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Re-cycle this column: Bits and bites from the world of two wheels

It's beautiful cycling weather and here's some interesting news for everyone on two wheels.

Wales intends to become the first jurisdiction in the world to make it compulsory to provide safe routes for walking and cycling. The Active Travel Bill, working its way through the Welsh Assembly, will give cycle paths equal priority with road building. The hope is that creating a network of safe bike routes will tempt people to leave their cars at home. Surveys have shown that many people want to cycle more for everyday journeys but are held back by safety concerns.

Over the last decade or so, the U.K. government has spent £500-million on cycling and walking paths through its Local Sustainable Transport Fund yet only about 2 per cent of journeys in the United Kingdom are made by bike, compared with 27 per cent in the Netherlands. The Welsh Assembly believes that only a joined-up network of segregated bike paths will get people on bikes. As a cyclist who was once nailed in the back by a van's side-view mirror while in a bike lane in bike-friendly Copenhagen, I can attest to the need for separate paths.

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Speaking of bicycles, Daimler's Smart division, known for its two-seat vehicles, dwindling sales and heavy financial losses, is now in the electric bike business. It is now shipping its battery-electric bikes with a 250-watt electric motor and about 100 kilometres of range.

Smart believes that total e-bike sales in Europe are now more 700,000 units a year and the company wants in on the action. The stylish-looking Smart e-bike is will be available in white with green trim or grey with orange trim and carries a price tag of just less than $4,000. There's an even more expensive model coming along, which is a special-edition Brabus e-bike that will have a 25-mph top speed and an electric motor delivering 500 watts of power. With more and more unlicensed, uninsured e-bikes turning up on the roads these days, you wonder when the heavy hand of government will be felt.

If you're interested in something faster, you might check out the Empulse Electric Motorcycle from a U.S.-based company called Brammo, which was co-founded by kung fu movie star Jackie Chan. The Brammo Empulse has a six-speed transmission that enables it to accelerate hard from a stop to more than 100 mph. The batteries have been packaged up to look something like a motorcycle engine, even though most motorcycle riders like to make a lot of noise and the Empulse is silent. It's also expensive at $17,000 each.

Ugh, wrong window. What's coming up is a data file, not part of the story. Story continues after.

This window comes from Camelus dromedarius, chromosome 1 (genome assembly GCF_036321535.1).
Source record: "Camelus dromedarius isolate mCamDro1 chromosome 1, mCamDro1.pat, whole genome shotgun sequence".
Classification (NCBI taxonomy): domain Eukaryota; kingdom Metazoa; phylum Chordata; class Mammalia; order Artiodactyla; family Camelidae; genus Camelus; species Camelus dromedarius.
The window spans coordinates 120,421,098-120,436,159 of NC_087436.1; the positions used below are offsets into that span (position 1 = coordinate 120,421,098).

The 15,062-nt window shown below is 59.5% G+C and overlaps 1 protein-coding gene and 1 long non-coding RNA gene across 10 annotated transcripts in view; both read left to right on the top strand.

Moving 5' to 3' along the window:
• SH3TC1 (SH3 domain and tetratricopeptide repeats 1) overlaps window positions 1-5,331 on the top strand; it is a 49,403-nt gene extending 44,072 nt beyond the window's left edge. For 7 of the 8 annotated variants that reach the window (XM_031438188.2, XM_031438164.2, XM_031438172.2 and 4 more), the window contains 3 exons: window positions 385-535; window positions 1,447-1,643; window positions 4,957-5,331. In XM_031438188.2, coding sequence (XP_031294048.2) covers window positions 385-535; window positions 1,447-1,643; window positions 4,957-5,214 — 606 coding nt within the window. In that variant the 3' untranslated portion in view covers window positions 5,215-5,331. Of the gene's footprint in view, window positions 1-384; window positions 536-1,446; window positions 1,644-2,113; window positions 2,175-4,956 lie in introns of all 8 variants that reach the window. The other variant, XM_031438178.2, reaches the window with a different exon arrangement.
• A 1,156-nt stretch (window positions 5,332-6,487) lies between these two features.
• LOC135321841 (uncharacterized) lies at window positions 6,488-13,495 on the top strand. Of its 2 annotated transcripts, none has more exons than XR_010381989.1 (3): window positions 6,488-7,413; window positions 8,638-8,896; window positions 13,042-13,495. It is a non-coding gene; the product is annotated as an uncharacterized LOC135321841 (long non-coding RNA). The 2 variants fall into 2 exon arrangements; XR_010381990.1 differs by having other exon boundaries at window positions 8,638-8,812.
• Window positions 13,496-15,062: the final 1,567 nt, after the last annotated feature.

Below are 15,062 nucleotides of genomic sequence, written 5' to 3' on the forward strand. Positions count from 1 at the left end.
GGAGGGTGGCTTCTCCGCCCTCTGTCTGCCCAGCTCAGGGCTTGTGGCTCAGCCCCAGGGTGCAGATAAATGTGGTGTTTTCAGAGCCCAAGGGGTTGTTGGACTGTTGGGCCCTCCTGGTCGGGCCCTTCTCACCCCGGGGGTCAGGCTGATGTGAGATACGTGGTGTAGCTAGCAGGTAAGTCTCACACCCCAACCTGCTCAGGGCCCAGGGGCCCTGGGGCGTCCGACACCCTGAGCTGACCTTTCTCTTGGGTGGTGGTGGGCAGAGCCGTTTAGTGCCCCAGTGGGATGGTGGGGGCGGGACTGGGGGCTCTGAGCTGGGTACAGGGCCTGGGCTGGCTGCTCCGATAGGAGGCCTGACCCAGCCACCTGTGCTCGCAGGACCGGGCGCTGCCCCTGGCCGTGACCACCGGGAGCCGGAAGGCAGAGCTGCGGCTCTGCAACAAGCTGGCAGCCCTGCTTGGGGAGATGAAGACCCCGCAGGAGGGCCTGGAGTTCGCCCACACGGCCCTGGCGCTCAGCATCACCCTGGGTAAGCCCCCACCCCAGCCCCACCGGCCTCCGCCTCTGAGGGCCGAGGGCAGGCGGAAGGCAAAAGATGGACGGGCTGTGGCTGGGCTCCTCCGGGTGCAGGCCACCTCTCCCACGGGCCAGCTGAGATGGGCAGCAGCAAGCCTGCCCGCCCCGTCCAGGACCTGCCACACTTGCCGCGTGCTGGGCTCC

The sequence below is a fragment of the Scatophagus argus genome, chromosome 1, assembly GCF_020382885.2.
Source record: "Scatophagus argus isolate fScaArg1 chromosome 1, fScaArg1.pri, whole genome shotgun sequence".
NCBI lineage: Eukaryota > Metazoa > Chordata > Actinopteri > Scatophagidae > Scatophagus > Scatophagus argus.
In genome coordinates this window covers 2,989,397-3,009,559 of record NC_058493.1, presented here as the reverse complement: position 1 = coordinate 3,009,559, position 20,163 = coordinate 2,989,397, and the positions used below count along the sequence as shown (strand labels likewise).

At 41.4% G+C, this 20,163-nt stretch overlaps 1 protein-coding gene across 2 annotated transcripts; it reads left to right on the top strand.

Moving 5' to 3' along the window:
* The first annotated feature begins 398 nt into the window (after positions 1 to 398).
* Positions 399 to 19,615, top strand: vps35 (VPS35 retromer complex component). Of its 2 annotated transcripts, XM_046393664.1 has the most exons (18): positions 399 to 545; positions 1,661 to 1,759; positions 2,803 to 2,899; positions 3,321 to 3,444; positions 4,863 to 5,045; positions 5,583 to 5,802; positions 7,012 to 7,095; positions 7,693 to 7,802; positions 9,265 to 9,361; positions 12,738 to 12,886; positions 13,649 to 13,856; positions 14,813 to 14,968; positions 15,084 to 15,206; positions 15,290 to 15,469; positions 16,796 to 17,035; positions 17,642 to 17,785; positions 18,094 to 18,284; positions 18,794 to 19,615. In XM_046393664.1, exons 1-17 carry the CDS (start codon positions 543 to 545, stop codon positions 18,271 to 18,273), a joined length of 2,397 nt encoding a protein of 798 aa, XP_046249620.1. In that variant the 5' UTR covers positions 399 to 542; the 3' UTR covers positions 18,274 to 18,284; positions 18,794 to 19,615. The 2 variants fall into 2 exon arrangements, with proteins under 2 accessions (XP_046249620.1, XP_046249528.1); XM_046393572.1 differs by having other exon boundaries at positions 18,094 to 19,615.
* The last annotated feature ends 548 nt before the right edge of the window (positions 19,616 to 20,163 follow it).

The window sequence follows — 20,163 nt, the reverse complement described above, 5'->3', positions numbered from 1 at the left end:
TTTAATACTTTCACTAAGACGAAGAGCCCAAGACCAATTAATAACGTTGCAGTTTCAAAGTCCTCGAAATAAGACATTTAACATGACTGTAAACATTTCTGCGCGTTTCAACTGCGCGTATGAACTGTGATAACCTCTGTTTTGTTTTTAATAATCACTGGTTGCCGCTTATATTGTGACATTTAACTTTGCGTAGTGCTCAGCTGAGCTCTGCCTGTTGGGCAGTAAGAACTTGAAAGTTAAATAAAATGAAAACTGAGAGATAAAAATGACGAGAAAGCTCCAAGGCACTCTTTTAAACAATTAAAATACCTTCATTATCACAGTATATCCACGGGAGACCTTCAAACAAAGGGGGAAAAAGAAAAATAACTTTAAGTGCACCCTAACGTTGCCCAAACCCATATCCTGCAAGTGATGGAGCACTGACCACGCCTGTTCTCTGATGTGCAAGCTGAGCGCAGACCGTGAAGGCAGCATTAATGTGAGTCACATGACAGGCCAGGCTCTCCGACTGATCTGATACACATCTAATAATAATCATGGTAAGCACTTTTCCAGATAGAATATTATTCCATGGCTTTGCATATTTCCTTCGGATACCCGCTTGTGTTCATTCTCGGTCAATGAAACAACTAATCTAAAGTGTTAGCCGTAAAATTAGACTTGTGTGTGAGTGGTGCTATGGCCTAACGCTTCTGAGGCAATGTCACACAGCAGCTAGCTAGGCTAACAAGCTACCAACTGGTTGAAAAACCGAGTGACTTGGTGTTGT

Electric motorcycles may be farther along than you realize.

In fact, there's a racing series called the TTXGP that calls its eGrandPrix the leading World Championship for Electric Motorsport. At a recent race at the Infineon track in California, the electric bikes were lapping at just less than two minutes, which is only about 18 seconds slower than gasoline-powered superbikes. However, one unfortunate competitor suffered a software glitch on the first turn of the first lap; having to reboot her machine cost her 30 seconds and she finished fourth.

Finally, here's a scooter idea I like.

For years, I've predicted that we'll soon have masses of scooters providing easy and economical transportation through grid-locked Toronto just like in Rome and Barcelona. But the scooter craze never catches on. In San Francisco, there's an electric-scooter-sharing service planning to launch next year.

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ScootNetworks will let subscribers rent battery-electric scooters by "unlocking" them with their iPhone devices. The made-in-China scooters will have a top speed of 30 mph with subscription rates likely to be in the $100-$150-a-month range for unlimited scooter access. Bring it to Toronto and you can sign me up.

Happy cycling, everyone.

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